~What is the best way to protect my eyes during winter?~
Heaters and dry wind can aggravate dry eyes during the winter months. Dry eye syndrome, particularly common among older adults, is mostly caused by a deficiency in the tear glands, and a common preservative in many glaucoma medications can worsen the symptoms. The main treatment for relief is the use of lubricating artificial tears, available as over-the-counter eye drops, to replace natural tears and also provide an artificial protective coating for the eye.
Leave at least fifteen minutes between applications of the eye drops used to treat glaucoma and the artificial tears to keep from washing the glaucoma drop out of the eye. Generally, the artificial tear should be used after the glaucoma eye drops. There are two categories of artificial tears:
- Eyedrops with preservatives often come in multidose bottles and contain preservatives that discourage the growth of bacteria once the bottle has been opened. The preservatives may irritate your eyes, especially if you have moderate or severe dry eyes.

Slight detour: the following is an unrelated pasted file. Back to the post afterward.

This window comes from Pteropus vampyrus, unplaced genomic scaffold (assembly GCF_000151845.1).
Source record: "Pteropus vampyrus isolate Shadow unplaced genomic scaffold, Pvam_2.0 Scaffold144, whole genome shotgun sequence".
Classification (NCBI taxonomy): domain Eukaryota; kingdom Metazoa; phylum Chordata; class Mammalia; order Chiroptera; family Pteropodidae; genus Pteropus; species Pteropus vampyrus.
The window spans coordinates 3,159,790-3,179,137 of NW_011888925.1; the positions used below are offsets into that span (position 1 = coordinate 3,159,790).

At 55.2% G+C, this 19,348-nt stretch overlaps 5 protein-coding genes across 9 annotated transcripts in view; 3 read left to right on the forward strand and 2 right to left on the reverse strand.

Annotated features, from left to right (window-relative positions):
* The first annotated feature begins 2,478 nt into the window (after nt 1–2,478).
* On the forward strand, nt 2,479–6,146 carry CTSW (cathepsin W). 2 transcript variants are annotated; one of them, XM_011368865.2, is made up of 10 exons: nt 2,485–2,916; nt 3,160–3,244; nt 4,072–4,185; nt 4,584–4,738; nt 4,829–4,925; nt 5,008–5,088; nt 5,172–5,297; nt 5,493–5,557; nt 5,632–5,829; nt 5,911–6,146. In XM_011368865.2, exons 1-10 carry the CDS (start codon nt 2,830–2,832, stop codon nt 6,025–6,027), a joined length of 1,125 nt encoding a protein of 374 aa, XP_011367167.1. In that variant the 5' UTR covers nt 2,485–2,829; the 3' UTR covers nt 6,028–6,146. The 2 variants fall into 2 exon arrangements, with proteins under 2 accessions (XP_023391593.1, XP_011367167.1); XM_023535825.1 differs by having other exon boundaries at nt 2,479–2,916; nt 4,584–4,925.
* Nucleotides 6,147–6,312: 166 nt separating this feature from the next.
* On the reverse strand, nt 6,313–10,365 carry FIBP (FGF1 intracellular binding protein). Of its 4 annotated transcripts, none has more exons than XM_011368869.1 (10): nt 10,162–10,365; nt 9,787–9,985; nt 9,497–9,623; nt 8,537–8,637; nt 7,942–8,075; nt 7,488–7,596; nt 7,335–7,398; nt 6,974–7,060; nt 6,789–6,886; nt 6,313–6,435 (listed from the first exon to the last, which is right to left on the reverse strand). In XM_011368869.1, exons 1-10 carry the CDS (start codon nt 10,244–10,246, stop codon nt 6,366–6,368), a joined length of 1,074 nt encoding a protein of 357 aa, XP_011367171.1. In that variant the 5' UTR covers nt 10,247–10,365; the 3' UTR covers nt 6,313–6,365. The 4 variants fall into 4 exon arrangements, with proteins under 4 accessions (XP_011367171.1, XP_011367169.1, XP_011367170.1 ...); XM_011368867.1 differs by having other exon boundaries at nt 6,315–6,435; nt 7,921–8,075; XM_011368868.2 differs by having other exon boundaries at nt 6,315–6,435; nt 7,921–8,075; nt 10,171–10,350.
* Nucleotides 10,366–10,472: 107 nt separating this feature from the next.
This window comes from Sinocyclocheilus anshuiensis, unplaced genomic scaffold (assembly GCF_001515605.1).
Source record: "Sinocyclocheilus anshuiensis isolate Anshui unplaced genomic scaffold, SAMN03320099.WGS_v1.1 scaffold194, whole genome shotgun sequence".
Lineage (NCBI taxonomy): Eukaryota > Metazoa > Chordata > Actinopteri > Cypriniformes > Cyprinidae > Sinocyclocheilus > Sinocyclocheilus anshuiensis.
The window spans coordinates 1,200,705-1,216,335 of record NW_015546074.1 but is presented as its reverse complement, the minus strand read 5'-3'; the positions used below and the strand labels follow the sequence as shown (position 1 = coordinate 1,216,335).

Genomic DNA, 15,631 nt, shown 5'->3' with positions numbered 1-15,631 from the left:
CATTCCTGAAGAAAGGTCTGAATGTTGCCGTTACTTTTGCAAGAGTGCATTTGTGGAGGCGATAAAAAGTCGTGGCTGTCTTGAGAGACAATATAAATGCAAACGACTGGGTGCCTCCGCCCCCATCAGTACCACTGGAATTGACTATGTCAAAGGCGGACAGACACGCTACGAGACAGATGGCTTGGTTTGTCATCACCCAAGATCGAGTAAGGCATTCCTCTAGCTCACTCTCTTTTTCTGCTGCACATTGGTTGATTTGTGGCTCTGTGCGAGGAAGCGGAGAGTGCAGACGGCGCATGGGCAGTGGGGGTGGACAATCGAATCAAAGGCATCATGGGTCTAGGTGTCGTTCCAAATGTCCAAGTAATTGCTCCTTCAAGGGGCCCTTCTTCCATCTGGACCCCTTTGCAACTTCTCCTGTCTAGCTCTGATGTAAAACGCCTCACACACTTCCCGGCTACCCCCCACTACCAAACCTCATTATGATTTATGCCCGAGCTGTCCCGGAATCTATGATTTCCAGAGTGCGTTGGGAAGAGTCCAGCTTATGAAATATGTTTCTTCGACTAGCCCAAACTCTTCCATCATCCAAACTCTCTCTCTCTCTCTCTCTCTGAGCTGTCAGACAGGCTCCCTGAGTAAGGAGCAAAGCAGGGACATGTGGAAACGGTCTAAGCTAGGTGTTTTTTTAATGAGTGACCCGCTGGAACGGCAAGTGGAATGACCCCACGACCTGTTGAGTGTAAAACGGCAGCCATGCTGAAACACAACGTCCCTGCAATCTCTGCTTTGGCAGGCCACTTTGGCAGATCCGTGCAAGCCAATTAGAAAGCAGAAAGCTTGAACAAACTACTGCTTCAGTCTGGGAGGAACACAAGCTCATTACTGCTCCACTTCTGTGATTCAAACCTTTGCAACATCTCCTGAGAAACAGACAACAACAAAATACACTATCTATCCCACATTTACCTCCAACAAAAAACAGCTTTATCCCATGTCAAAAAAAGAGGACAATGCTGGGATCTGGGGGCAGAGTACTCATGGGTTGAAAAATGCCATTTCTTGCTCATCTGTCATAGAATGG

- Preservative-free eyedrops have fewer additives and are generally recommended if you apply artificial tears more than four times a day, or if you have moderate or severe dry eyes. Preservative-free eyedrops may come in single-dose vials.For more severe cases, a thicker gel or ointment can be used at night or a prescriptive eye drop is available. Using a humidifier in your home may also be helpful. If you haven’t experienced some relief with these efforts, make an appointment with an eye doctor who can suggest other treatments.
It’s important to wear sunglasses in the winter to protect your eyes from dry, cold conditions and from the sunlight that reflects off of snow and ice. When shopping for sunglasses, remember to look for a pair that blocks 100 percent of the sun’s rays for best results.
If you participate in sports like ice skating, skiing, and snowboarding, consider wearing special goggles that can provide even more protection for your eyes. It’s also a good idea to wear a hat to help deflect the sun’s rays, and if possible, to avoid skiing or hiking behind other people to help cut down on the amount of snow and debris that can fly into your face.